Members of the business community have shared with the Lynnwood Times that none were included in discussions for feedback on how the proposed changes will impact BIPOC and small businesses, especially new businesses. Members in both the Republican and Democratic parties were neither consulted nor invited to participate in discussions by the Planning Commission of how this may impact political signage, campaigns, and ballot initiatives.

The Supreme Court ruled that content-based law or regulation discriminates against speech based on the substance of what it communicates. However, the Supreme Court allows exceptions. Content-based signage has speech with a targeted message such as “Vote for ABC candidate” or “Support/Reject Initiate XYZ” or “Public invited to Mukilteo Lighthouse Festival on…” or “Need help moving, call….” or “Garage Sale at ….” or “Church Service at …”

On the other hand, content-neutral regulations (e.g. removing content-based regulations as it is stated in the agenda for the Public Hearing) targets the time, place, and manner the speech occurs—e.g. size limits, duration of sign period, animated, etc.— and not its content. A content-neutral law applies to expression without regard to its substance. 

The Supreme Court reiterated the long-standing principle that a content-based regulation is valid only if it serves a compelling state interest and is narrowly tailored to achieve that interest – political signage. Also, Content-based laws face “strict scrutiny” under the law while content-neutral laws are subject to “intermediate scrutiny.”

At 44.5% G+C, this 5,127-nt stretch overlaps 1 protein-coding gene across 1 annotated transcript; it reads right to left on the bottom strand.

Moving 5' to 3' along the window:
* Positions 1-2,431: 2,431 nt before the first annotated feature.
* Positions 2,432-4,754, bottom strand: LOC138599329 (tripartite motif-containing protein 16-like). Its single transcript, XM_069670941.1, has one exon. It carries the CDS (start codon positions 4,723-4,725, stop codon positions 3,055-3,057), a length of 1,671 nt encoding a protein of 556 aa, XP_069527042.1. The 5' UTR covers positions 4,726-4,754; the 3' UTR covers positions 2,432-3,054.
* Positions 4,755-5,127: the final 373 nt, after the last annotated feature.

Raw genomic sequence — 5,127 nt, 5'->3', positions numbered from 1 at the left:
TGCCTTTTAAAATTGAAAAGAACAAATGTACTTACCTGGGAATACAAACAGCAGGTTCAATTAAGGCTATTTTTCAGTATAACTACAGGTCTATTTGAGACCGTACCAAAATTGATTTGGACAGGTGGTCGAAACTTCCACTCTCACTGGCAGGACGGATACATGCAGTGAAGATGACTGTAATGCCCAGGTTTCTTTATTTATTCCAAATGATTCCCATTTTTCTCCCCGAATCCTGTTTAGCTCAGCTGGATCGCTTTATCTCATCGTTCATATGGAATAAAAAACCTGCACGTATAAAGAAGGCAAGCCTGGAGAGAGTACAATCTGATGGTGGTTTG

Courts apply “intermediate scrutiny” to content-neutral regulations and “strict scrutiny” to content-based regulations. The differences between these levels of judicial review are critical, since sign regulations subject to intermediate scrutiny often survive the judicial review process when challenged, but sign regulations subject to strict scrutiny are only rarely upheld.

The United States Supreme Court has held that even in a public forum, the government may impose reasonable restrictions on the time, place, and manner of protected speech, provided the restrictions are content neutral, are narrowly tailored to serve a significant governmental interest, and leave open ample alternative channels of communication.

In Reed v. Town of Gilbert, the 2015 Supreme Court case the Planning Commission is using to justify the change, the Court listed several content-neutral options for regulating signage, including: “size, building materials, lighting, moving parts, and portability. “The Court also recognized that local governments may forbid signs altogether on public property if it is done in “an evenhanded, content-neutral manner.”

Variances are allowed through a process similar to that of zoning variances in the zoning code which, according to 17.13, is an administrative process (no hearing required), determined by the Director of Planning, and has up to 90-days to determine notice of final decision. According to 17.64, the variance is limited to predetermined conditions, and is determined by the permit authority—the City of Mukilteo according to the MMC—and must be accompanied by an application with a fee. The Lynnwood Times is looking into whether the 17.13 administrative process appeal does require a fee as well.

According to the MRSC, appellate courts have upheld that Reed does not extend to the regulation of commercial signs.

2023 Year End Budget Amendment

The Council will vote to adopt Ordinance No. 1491, amending the 2023 Budget for Facilities Maintenance, Fund 518, and formalizing a previous approved expenditure, adjusting award amount of Hotel/Motel Lodging Tax grant to the Lighthouse Festival City Staff Support.

The 2023 Year-end Budget Amendment addresses the following changes:

  • General Fund: Additional transfer-out to Facilities Maintenance, Fund 518, to increase various line-item expenditures by a total of $245,594.
  • Facilities Maintenance